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Title II Will Have Little Effect on Telecom Developments in The USA

We now know what direction the FCC will take in reorganising the American telecoms market. For many years I have mentioned the rather bizarre situation in that country wherein broadband is not seen as a telecoms service but rather as an internet service, which is itself classified as providing content. Thanks to extensive lobbying from among the telcos (who also refer to themselves as ISPs) in the early days of the internet, back in the 1990s, the FCC accepted their unbelievable proposals. As a result, over the last 20 years or so the USA's telecom market has changed from being one of the most competitive among developed economies to what it is now: a market with hardly any fixed telecoms competition at all. more»

NFL Super Bowl to Stream Live Today for Free - Who Will Be Measuring Statistics?

Today NBC is streaming the NFL's Super Bowl live for free through mobile apps as well as their NBC Sports website. Given the number of "cord-cutters" and mobile users out there, I suspect there should be a good number of people watching the event through the live streams today. more»

The Google Factor in the Obama Broadband Speech

Every time Google becomes involved in telecommunications it gets international media coverage; and every single time the same question is raised -- why does Google become involved in telecoms infrastructure, plus the underlying issue of it becoming a telecoms operator. This time the question is -- why does Google want to become involved in mobile telecoms and how is it going to compete with the other operators? more»

U.S. Cable Industry Says to FCC That Consumers Don't Need 25 Mbps Speed

Apparently, we consumers in the USA don't need to have broadband speeds of 25 Mbps or higher. And we certainly don't need upload speeds greater than 3 Mbps! At least, that's according to comments filed to the US Federal Communications Committee (FCC) by the National Cable & Telecommunications Assocation (NCTA) in response to the FCC's proposal to raise the definition of "broadband" from 4 Mbps downstream and 1 Mbps upstream to 25 Mbps down and 3 Mbps up. more»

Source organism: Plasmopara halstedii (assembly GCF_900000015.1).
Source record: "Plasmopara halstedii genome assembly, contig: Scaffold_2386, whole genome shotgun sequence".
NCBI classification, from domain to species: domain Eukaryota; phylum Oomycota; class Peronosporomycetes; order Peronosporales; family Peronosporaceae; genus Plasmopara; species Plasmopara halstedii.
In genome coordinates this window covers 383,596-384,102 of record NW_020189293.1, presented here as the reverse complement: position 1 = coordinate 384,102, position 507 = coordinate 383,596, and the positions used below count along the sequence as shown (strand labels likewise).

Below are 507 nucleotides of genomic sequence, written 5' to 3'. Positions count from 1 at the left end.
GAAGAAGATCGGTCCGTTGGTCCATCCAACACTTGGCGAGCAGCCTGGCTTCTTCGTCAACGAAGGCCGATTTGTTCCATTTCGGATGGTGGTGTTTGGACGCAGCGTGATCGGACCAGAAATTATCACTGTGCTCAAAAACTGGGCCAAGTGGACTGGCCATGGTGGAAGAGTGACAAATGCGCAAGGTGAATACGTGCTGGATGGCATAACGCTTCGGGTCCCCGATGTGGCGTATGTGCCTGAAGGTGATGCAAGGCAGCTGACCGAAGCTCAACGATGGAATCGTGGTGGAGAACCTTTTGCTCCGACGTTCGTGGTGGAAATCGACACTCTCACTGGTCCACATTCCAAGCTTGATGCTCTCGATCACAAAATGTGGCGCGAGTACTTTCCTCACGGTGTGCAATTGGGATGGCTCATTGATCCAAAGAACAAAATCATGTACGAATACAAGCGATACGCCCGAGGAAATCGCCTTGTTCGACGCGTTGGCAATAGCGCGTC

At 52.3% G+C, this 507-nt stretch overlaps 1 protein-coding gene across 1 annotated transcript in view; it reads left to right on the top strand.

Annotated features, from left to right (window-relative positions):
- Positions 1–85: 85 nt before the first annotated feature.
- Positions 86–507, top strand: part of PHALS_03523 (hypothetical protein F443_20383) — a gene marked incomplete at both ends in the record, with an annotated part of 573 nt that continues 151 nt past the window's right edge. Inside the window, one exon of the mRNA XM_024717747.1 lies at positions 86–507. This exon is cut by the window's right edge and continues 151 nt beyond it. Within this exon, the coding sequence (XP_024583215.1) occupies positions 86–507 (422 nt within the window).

CircleID's Top 10 Posts of 2014

Here we are with CircleID's annual roundup of top ten most popular posts featured during 2014 (based on overall readership). Congratulations to all the participants whose posts reached top readership and best wishes for 2015. more»

Watching North Korea's Internet Connectivity Go Up and Down Via Twitter

One thing I enjoy about following Dyn Research (formerly Renesys) on Twitter is that they provide quite interesting graphics and charts about Internet outages. They've been tracking North Korea's Internet access quite closely over the past week and their tweets have been quite enlightening. Back on December 22, for instance, DynResearch tweeted a chart showing a 9-hour, 31-minute outage... more»

The Value of Community Broadband

There are many voices calling for increased initiatives by municipalities to build and operate broadband internet infrastructure as a public utility, but until this week, very little in the way of economic analysis to fully examine whether the benefits justify the costs. A paper released this week finds that local efforts produce small economic benefits, but cause a notable increase in the size of local government. more»

Most of the Time Common Sense Eventually Prevails

I have learned that lesson many times over. In many of the issues that we are facing, as a society or in our industry, I am reasonably confident that common sense will eventually prevail. Sometimes the road twists and turns, but in the end water flows around rocks. In our industry I can refer to developments we have been advocating for (structural separation, utilities-based telecoms infrastructure, broadband for social and economic benefits, ICT-based industry and sector transformation, FttH, internet as a tool for more direct democracies, etc). more»

Measuring the Pulse of Our Networked Society

Ericsson has released its latest Mobility Report, providing a wealth of analysis and insights into current communications traffic and market trends. As one of the leading mobile infrastructure providers, Ericsson has performed in-depth data traffic measurements since the earliest days of mobile broadband, leveraging its large base of live networks in all regions of the world. more»

Cable & Wireless US$3B Deal to Acquire Columbus Exposes Vulnerabilities in Caribbean Telecom Sector

When Cable & Wireless Communications (CWC) announced an agreement to acquire Columbus International, news of the deal sparked widespread concerns about the impact of reduced competition on consumer pricing, infrastructure investment and wider economic development in the Caribbean. If approved, the deal will make CWC the Caribbean's largest wholesale and retail broadband service provider. At the same time, it will return several Caribbean territories into monopoly or near-monopoly markets... more»